MOZART: Piano Concertos K. 413, 414 & 415 – Kristian Bezuidenhout/ Freiburger Barockorchestra – Harmonia mundi 902218, 69:31 (9/16/16) ****:

(Kristian Bezuidenhout; fortepiano/ Gottfriend von der Goltz, violin and director)

Three bonhomous concertos which represent Mozart’s bid to win over the Vienna audience, played on period instruments.

The three concertos under review here, K. 413-415, have a special place in Mozart’s career, and indeed in the birth of the modern world.  After years of onerous service under the patronage of the Archbishop in Salzburg, Mozart huffily relocated to Vienna, where he sought to finally establish his artistic and financial independence. In 1782, a year after the move, he announced in the paper the publication–and what is more important, the sale by subscription–of three new piano concertos. It was a carefully prepared campaign which completed his long passage from celebrity performer to ambitious client to independent entrepreneur. He knew his worth, but it still remained for him to convince his public, the Viennese bourgeoisie. By his own reckoning this public was divided into two classes. The amateurs (Liebhaber) and connoisseurs (Kenner). Thus Mozart remarked to his father in a letter that the concertos are “something between too easy and too difficult.”  But he believed in his powers to persuade and delight everyone if only the music could speak for itself, unfettered by strictures of authority.  It seems this project should have succeeded. Indeed, its failure (after an auspicious start) and Mozart’s own sorry end just seven years later is so perplexing as to have given rise to conspiracy theories which involve nefarious enemies and sinister plots.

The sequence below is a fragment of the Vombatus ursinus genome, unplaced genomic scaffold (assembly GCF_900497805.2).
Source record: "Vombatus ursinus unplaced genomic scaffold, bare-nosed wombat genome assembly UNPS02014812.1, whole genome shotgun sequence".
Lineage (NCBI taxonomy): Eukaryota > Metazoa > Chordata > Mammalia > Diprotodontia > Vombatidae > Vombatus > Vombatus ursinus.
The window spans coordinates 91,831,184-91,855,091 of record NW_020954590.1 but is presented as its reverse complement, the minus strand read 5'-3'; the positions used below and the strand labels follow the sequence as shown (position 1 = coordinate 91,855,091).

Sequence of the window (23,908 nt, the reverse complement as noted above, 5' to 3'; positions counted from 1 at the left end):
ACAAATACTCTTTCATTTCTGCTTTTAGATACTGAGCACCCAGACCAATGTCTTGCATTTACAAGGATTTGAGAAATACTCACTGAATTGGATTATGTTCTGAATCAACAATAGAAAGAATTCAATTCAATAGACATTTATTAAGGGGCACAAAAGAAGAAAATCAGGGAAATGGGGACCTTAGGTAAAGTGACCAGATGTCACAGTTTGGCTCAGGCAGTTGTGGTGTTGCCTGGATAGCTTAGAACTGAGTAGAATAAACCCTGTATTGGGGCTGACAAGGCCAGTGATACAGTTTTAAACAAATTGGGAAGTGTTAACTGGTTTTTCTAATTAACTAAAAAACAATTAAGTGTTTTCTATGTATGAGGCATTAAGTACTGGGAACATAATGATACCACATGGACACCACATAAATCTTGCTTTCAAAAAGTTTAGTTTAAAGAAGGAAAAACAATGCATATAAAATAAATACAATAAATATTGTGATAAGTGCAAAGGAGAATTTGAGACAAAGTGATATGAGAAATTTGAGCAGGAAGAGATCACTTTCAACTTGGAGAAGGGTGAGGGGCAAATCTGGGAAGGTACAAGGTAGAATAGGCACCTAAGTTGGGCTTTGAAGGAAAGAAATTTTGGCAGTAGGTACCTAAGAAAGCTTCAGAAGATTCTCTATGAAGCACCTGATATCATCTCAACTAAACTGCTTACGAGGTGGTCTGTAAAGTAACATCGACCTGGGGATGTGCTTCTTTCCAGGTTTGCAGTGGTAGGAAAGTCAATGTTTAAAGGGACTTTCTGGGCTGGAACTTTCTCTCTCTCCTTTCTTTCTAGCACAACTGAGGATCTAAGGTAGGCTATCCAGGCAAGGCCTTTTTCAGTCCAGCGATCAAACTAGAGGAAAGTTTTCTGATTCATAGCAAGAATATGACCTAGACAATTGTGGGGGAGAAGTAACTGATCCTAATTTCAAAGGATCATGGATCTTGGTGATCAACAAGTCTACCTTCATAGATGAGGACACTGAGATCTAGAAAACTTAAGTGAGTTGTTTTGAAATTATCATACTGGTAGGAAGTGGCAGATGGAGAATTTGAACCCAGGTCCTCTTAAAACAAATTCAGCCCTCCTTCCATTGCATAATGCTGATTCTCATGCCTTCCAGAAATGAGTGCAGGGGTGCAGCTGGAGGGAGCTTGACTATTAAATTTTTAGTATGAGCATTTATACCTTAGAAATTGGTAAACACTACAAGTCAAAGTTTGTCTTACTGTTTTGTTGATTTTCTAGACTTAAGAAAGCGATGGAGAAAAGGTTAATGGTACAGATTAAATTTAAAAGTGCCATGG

These three concertos were written for four voices, a quattro, with optional oboe, bassoon and horn parts. It is a bit disappointing that these instruments tag along behind the strings in this recording without independent parts. As for the performance of the Freiburger Barockorchester, there can be no quibble. They are  among the best in the business, and they deliver handsomely.  Like many others, I have been imprinted with the sound image of the modern piano, more specifically, on the larger than life Sony recordings of Murray Perahia, and thus, it is not easy to accommodate the smaller voice of the fortepiano. It seems like one dimension of the music has been rescinded. Nor is this particular instrument especially warm. The brilliant playing of Kristian Bezuidenhout, nevertheless, mostly succeeds in bringing these fairly light-weight pieces to life. He especially warms to the dramatic improvisatory passages and the spirited allegros. However, in the movement with the most depth, the andante of K. 414, in which Mozart quotes a theme by recently deceased J.C. Bach’s Calamita di cuori, the piano seems incapable of grief; too much youth and gaiety, not to mention wigs and bustles, seem to come to the fore.

The real problem with this set is where to put the first of these Concertos, K. 413 in F major. The solution was to squeeze it between the 2nd and the 3rd of the series. Especially in the first subject of the allegro, we feel as if little Wolferl were standing on his piano seat looking over his shoulder at his astonished audience. The effervescence and jollity is cloying. Not that there is shortage of melodic invention.  In the Menuetto, and for a moment it in the Larghetto, he isn’t looking at everybody for approval but rather looking at one special person with real tenderness.

Fortunately, the last in the series, K. 415, is suitably grand. There are loquacious themes, a better integration with the orchestra, a searching quality that only momentarily arrested with those cute gestures that Mozart cannot resist. By the last Andante, we no longer badly miss the the modern piano; Here the expressive range is wider, from whispering blandishments to operatic tutti exclamations.

These are fine performances if you wish to hear a more intimate, authentic instrument garden-party approach. And please don’t forget to tip the  artist, as these performances remind us of the difficulty of the artist in a world that undervalues creative work in general.

TrackList: Piano Concerto K. 414; Piano Concerto K. 413; Piano Concerto K. 414

—Fritz Balwit